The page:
Forest Project Summer Collaborative interns Dyaami and General, part of the crew working in the southern tip of the Herbert & Hyonja Abrons Woodland at Wave Hill, report on week two of the internship.
Greetings from Wave Hill!! Welcome to a small portion of our daily life here in the Woodland. Each of the four Forest Project crews has a name, and we decided on the Terminating Platanos. Our crew leader is the spirited Cynthia; she keeps us in line and on task throughout the day. Then there is General and Dyaami—us, today’s blog authors, on the far right and fourth from left in the photo below—who are attending college in the fall and participate in the summer GIS program at Lehman College. The last portion of our group, and we daresay the best, is made up of four Environmental Science students whose names are Rebecca, Tiffany, Jordan and Michael.
Our site is located at the southernmost point of Wave Hill, near the buzzing bees. The daily journey consists of trekking through what our crew lovingly calls “The Jungle”, filled with rocky hills, winding paths and of course never-ending references to the Hunger Games. As we make our way to our site, we joke around and sing with each other and talk about our classes and weekends, which makes the trip much more pleasant. Sometimes, Jordan and Michael will even throw in political debates on healthcare.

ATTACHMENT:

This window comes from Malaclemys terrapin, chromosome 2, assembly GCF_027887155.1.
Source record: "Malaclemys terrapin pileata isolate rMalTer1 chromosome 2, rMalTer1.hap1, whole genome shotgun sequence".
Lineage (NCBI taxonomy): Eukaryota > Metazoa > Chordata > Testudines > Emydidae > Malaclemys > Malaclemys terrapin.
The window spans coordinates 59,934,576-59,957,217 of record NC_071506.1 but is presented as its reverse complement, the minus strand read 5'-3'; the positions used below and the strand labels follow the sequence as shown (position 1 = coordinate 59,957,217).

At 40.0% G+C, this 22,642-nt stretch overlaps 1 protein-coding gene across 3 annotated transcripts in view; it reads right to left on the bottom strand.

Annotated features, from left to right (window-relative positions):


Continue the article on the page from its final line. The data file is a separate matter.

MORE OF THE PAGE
When we get to our site, we take a few minutes to think about where to begin our work; our site is large and full of invasive plants. Once we figure out our game plan, we spread out and dive into the Jungle. For example, this past Tuesday we spent a few hours searching for saplings and tagging them with yellow tape. After removing some Siberian Elm, we made mulch doughnuts around their trunks and watered them. Although it takes a while to find the saplings and care for them, our crew finds it rewarding to free the young trees from plants that can harm them.
At the end of the day, our group goes back to home base at the Riverdale Country School with soil-ridden clothes, plant parts in our hair and smiles on our faces. As a result of all the field work, we also learn plant names and how to identify them. And we know that we worked hard and contributed towards the restoration of Wave Hill.